Will Mancini wants you and your ministry to experience the benefits of stunning, God-given clarity. As a pastor turned vision coach, Will has worked with an unprecedented variety of churches from growing megachurches and missional communities, to mainline revitalization and church plants. He is the founder of Auxano, creator of VisionRoom.com and the author of God Dreams and Church Unique.

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Recent Comments
In this era, we have the opportunity of professional church staff today who utilize their gifting to shape the image and atmosphere of the church organization. But the 100% real impact on the church visitors is genuine evidence of changed lives by the gospel and the active growing discipleship (just as it was in the first century church). One demonstration is financially rich believers ministering equally together with poor believers (how odd, and incredibly miraculous; all humble and bow at the foot of the cross.). It is the awesome contrast of church members vocations, race, gender, age, maturity, gifting, humility that demonstrates to visitors "there is a Spirit in the place". That first-time guest list of 10 are "physical excuses", not spiritual excuses. Those don't tell the story. The condition of facilities and publicly greeting people have zero to do with it. The power of God in and through believers lives dedicated to impact other people with their relationship bridge-building of acceptance of the lost around them. Empowered believers are infectious, loving, helpful, giving, self-less, dynamic, compelling, bold, Christ-filled. As I have been in many church settings domestically and internationally, the facilities can be poor, and yet the fellowship can still be rich. We need to operate with first church humility. People come to Christ on His terms, not on our human abilities of hospitality. A huge catastrophe in a community, disaster relief brings lots of people into churches – many come to the church in those terrible conditions no matter the physical condition of the local church. Off the condition of facility, and onto the condition of God's people (living stones).... and everything else will grow.... and the other physical issues will be corrected by the staff.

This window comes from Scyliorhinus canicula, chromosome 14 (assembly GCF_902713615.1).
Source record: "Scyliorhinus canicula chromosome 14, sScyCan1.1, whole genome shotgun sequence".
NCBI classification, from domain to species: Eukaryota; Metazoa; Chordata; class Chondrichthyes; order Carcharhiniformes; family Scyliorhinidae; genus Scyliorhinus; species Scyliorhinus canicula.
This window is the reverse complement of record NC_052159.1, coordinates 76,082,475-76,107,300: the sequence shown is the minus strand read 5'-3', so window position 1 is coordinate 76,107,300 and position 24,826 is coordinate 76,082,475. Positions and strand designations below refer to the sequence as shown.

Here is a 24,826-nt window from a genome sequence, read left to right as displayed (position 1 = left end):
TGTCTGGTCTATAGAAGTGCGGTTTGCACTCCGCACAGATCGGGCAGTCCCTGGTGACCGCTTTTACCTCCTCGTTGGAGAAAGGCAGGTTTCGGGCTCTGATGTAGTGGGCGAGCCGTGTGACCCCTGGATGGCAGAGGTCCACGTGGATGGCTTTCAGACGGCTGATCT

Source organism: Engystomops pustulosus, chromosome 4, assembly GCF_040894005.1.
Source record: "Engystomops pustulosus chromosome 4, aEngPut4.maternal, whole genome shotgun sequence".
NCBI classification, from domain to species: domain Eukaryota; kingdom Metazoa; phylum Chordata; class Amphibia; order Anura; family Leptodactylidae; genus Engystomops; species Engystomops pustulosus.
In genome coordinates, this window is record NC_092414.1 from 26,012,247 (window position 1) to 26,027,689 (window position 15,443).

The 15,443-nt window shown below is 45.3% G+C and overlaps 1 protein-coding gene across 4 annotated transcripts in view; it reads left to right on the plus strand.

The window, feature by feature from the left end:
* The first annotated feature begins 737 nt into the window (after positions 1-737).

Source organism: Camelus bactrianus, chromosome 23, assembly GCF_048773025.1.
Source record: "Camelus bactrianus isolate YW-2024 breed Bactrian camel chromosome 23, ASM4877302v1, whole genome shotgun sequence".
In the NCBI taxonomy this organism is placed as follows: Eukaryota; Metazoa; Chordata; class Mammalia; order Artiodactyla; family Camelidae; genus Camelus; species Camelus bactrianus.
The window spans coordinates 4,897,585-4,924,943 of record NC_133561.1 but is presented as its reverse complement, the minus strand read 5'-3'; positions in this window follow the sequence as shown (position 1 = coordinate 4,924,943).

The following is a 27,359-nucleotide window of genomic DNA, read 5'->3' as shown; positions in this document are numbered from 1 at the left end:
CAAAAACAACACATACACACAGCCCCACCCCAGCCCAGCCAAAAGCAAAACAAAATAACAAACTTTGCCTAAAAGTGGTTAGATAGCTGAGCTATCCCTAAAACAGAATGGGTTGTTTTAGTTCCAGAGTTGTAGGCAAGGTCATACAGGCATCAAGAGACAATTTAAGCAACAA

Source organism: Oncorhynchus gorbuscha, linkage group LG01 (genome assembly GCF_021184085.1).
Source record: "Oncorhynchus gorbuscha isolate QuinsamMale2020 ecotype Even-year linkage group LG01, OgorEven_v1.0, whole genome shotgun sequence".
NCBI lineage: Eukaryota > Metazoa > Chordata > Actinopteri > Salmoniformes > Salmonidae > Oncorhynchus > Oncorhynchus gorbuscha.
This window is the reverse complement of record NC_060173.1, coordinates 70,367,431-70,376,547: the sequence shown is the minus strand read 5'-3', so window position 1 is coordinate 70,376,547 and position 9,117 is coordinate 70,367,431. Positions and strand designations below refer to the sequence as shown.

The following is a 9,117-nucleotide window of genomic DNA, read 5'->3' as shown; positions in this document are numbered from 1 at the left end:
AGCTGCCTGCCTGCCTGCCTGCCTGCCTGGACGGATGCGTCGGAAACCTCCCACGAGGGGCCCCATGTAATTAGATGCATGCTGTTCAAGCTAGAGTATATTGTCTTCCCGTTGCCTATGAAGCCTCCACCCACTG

— Russ Wright
 
"While I understand the intent behind this phrase" Expound please. What do you understand to be the intent behind that phrase?
 
— Ken
 
Thank you for this article! I'm the pastor of a small church. My gifting is in teaching and we are known for aiding Christians in becoming Biblically literate. Visitor's often comment on God's presence being very real in our services. But we just don't seem to be growing. I have some soul-searching, etc. to do and this article provides some solid ground from which to proceed. Thank you again.
 
— Jonathan Schultheis